CDC: Milder, shorter illness for fully vaccinated people who develop breakthrough infections

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People who received Pfizer-BioNTech or Moderna's mRNA vaccine and later contracted COVID-19, known as breakthrough infections, had milder and shorter illness compared to those who were unvaccinated and infected, according to CDC findings published June 7. 

The research, part of the agency's Heroes-Recover study of healthcare workers, involved nearly 4,000 participants who underwent COVID-19 testing for 17 consecutive weeks between December 2020 and April 2021.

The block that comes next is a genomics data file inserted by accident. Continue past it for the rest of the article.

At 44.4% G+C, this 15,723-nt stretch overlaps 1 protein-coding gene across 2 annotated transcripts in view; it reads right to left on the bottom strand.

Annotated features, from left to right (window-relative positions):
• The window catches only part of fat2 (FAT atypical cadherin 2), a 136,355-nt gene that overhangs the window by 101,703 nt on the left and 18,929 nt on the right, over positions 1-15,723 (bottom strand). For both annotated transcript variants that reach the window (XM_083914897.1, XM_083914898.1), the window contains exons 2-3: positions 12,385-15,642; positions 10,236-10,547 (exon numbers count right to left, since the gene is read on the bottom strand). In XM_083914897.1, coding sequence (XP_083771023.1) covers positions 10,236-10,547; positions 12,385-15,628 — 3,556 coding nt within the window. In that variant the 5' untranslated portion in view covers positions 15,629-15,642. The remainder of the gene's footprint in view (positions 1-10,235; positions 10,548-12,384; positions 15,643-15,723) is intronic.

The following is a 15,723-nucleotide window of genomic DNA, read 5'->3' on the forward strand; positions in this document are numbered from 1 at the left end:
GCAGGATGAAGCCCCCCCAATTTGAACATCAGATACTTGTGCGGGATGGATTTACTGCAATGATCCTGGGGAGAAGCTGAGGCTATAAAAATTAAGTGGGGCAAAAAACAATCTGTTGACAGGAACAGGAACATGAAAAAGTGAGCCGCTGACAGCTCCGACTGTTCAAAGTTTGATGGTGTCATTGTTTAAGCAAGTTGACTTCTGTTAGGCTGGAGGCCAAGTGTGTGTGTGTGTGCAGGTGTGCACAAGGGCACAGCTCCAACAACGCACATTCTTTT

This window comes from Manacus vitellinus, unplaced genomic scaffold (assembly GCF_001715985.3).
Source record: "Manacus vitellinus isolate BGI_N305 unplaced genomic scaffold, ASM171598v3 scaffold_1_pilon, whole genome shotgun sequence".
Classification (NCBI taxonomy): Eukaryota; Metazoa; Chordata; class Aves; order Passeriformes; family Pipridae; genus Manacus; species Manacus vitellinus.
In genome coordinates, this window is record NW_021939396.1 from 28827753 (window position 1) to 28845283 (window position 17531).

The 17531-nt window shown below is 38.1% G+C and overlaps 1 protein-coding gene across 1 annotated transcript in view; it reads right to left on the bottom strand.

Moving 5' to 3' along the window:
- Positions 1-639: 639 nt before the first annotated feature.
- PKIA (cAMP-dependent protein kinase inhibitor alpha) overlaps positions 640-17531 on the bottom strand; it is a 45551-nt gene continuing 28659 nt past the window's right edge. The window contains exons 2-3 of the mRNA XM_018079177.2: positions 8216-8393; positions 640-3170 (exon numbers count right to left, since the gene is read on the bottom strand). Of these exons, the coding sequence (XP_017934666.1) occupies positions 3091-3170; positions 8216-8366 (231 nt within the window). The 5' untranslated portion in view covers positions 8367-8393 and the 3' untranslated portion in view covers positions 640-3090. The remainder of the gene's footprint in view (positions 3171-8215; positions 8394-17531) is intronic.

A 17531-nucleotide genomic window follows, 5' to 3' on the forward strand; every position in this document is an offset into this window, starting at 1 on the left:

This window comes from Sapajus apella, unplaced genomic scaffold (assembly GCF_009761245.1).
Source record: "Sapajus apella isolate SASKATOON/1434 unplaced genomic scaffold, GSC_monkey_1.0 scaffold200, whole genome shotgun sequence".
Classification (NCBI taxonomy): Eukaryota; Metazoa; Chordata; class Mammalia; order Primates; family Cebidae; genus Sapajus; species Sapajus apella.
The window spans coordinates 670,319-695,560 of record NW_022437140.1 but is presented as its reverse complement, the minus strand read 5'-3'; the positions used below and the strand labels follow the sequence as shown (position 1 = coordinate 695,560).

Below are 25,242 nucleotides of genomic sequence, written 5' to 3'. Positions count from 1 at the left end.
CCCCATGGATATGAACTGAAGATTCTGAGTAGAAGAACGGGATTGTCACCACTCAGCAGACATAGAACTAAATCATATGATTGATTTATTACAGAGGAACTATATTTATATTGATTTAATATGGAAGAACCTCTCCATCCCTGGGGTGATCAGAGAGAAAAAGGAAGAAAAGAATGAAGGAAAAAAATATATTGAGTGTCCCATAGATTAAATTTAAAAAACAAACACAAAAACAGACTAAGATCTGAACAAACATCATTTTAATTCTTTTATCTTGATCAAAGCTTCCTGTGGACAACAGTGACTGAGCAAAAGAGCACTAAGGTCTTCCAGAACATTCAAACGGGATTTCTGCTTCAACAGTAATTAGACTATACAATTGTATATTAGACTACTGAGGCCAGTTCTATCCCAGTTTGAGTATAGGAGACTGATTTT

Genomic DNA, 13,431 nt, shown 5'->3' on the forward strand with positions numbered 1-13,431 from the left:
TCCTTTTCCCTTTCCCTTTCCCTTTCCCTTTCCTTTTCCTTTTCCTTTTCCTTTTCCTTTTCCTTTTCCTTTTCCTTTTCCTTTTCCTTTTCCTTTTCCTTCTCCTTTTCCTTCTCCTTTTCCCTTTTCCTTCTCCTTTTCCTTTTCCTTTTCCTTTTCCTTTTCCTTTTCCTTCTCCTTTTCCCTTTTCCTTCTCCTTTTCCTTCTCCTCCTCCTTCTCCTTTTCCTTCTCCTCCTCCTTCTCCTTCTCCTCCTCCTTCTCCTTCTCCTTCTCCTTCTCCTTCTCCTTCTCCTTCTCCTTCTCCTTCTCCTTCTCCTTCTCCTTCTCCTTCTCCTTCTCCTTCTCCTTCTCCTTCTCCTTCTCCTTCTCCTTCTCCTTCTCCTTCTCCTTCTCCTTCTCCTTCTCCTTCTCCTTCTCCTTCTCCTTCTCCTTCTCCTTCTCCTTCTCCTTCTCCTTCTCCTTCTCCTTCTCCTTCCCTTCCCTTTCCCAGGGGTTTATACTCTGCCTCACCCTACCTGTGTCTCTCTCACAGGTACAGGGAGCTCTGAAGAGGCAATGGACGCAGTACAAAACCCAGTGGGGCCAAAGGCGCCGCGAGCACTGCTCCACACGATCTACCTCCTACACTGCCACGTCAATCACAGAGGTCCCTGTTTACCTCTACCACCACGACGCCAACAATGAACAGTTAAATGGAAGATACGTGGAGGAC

To evaluate whether an infection was milder, vaccinated people who developed breakthrough infections were grouped together and compared to unvaccinated, infected participants. Findings showed fully or partially vaccinated people spent fewer total days sick and were 60 percent less likely to develop symptoms than those who weren't vaccinated. 

Overall, mRNA vaccines cut the risk of infection by 91 percent among those fully vaccinated and 81 percent for those who were partially vaccinated, the CDC said. 

Several findings also indicate vaccinated people are less likely to spread the virus: Those who were vaccinated had 40 percent less detectable virus in their nose and shed the virus for six fewer days compared to those who were unvaccinated. 

"While these indicators are not a direct measure of a person's ability to spread the virus, they have been correlated with reduced spread of other viruses, such as varicella and influenza," the CDC said. 

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